Adaptive function of flowers

Charles Darwin in his 1878 book The Effects of Cross and Self-Fertilization in the Vegetable Kingdom

hybrid vigor or heterosis. Once flowers became established in a lineage as an evolutionary adaptation to promote cross-fertilization, subsequent switching to inbreeding usually becomes disadvantageous, in large part because it allows expression of the previously masked deleterious recessive mutations, i.e. inbreeding depression

Also, Meiosis in flowering plants provides a direct mechanism for repairing DNA through genetic recombination in reproductive tissues.[75] Sexual reproduction appears to be required for maintaining long-term genomic integrity and only infrequent combinations of extrinsic and intrinsic factors permit shifts to asexuality.[75] Thus the two fundamental aspects of sexual reproduction in flowering plants, cross-fertilization (outcrossing) and meiosis appear to be maintained respectively by the advantages of genetic complementation and recombinational repair.[74]

Interactions with humans

Practical uses

Harvesting rice in Arkansas, 2020
Dal tadka
, Indian lentil soup

Agriculture is almost entirely dependent on angiosperms, which provide virtually all plant-based food and livestock feed. Much of this food derives from a small number of flowering plant families.[76] For instance, half of the world's calorie intake is supplied by just three plants - wheat, rice and maize.[77]

Major food-providing families[76]
Family English Example foods from that family
Poaceae Grasses, cereals Most feedstocks, inc.
sugar cane, sorghum
Fabaceae Legumes, pea family
lentils; for animal feed, clover, alfalfa
Solanaceae Nightshade family
Cucurbitaceae Gourd family Squashes, cucumbers, pumpkins, melons
Brassicaceae Cabbage family Cabbage and its varieties, e.g. Brussels sprout, broccoli; mustard; oilseed rape
Apiaceae Parsley family Parsnip, carrot, parsley, coriander, fennel, cumin, caraway
Rutaceae Rue family[78] Oranges, lemons, grapefruits
Rosaceae Rose family[79] Apples, pears, cherries, apricots, plums, peaches

Flowering plants provide a diverse range of materials in the form of wood, paper, fibers such as cotton, flax, and hemp, medicines such as digoxin and opioids, and decorative and landscaping plants. Coffee and hot chocolate are beverages from flowering plants.[76]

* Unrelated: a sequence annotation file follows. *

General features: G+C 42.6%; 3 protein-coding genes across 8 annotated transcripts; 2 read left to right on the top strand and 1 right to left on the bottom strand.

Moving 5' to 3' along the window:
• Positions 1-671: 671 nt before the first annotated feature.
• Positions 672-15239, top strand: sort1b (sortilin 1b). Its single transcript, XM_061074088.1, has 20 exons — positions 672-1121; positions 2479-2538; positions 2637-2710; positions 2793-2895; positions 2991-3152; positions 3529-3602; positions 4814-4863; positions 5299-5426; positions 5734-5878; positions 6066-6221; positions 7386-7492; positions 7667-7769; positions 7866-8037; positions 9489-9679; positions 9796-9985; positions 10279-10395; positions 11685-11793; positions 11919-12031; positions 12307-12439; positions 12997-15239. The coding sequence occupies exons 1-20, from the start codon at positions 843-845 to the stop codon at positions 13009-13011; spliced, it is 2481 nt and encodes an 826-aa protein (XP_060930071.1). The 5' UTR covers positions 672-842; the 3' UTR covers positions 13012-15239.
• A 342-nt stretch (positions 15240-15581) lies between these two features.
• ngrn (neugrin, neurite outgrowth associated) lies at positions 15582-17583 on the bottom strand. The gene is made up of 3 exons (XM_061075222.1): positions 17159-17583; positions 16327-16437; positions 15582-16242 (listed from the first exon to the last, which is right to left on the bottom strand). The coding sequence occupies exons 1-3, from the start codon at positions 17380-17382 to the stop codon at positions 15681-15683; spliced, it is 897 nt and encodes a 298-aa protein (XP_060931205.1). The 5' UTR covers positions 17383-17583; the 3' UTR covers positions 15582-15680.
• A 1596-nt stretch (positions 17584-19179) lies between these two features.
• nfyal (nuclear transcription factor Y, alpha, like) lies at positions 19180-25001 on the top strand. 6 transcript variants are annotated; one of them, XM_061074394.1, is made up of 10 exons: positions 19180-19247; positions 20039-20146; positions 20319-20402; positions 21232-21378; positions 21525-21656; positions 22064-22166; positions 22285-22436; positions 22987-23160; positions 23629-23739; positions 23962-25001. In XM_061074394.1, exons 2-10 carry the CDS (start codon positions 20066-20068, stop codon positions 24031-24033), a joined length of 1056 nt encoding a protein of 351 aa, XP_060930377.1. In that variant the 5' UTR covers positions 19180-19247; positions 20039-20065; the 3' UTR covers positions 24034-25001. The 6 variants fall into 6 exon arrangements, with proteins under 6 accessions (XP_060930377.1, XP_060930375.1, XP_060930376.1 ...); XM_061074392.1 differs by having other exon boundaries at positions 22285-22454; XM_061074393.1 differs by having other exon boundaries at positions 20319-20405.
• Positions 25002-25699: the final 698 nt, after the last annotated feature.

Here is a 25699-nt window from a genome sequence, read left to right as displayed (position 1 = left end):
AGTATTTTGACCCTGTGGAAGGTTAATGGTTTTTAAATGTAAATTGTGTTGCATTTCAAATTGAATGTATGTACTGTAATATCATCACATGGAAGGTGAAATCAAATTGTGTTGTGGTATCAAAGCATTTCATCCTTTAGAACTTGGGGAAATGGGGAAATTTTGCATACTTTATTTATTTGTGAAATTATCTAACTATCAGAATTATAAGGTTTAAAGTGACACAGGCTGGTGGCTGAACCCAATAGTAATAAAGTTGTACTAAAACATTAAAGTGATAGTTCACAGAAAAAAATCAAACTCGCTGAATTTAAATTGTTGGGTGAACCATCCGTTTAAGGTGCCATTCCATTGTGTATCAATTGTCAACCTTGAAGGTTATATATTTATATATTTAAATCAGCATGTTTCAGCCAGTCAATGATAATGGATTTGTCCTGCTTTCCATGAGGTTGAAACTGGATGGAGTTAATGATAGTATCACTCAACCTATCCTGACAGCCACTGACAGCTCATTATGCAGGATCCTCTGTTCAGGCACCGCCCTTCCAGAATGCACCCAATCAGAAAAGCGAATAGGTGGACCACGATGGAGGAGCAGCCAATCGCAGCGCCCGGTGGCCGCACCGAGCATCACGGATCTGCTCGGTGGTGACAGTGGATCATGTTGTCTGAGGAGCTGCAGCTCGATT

Cultural uses

Bird-and-flower painting: Kingfisher and iris kachō-e woodblock print by Ohara Koson (late 19th century)

Both real and

fictitious plants play a wide variety of roles in literature and film.[80] Flowers are the subjects of many poems by poets such as William Blake, Robert Frost, and Rabindranath Tagore.[81] Bird-and-flower painting (Huaniaohua) is a kind of Chinese painting that celebrates the beauty of flowering plants.[82] Flowers have been used in literature to convey meaning by authors including William Shakespeare.[83]
Flowers are used in a variety of art forms which arrange cut or living plants, such as
floral emblems; a survey of 70 of these found that the most popular flowering plant family for such emblems is Orchidaceae at 15.7% (11 emblems), followed by Fabaceae at 10% (7 emblems), and Asparagaceae, Asteraceae, and Rosaceae all at 5.7% (4 emblems each).[85]


Viola calcarata, a species highly vulnerable to climate change.[86]

IUCN and Royal Botanic Gardens, Kew suggest that around 40% of plant species are threatened with extinction.[87] The majority are threatened by habitat loss, but activities such as logging of wild timber trees and collection of medicinal plants, or the introduction of non-native invasive species, also play a role.[88]

Relatively few plant diversity assessments currently consider climate change,[87] yet it is starting to impact plants as well. About 3% of flowering plants are very likely to be driven extinct within a century at 2 °C (3.6 °F) of global warming, and 10% at 3.2 °C (5.8 °F).[89] In worst-case scenarios, half of all tree species may be driven extinct by climate change over that timeframe.[87]

Conservation in this context is the attempt to prevent extinction, whether

botanic gardens around the world maintain living plants, including over 40% of the species known to be threatened, as an "insurance policy against extinction in the wild."[90] The United Nations' Global Strategy for Plant Conservation asserts that "without plants, there is no life".[91] It aims to "halt the continuing loss of plant diversity" throughout the world.[91]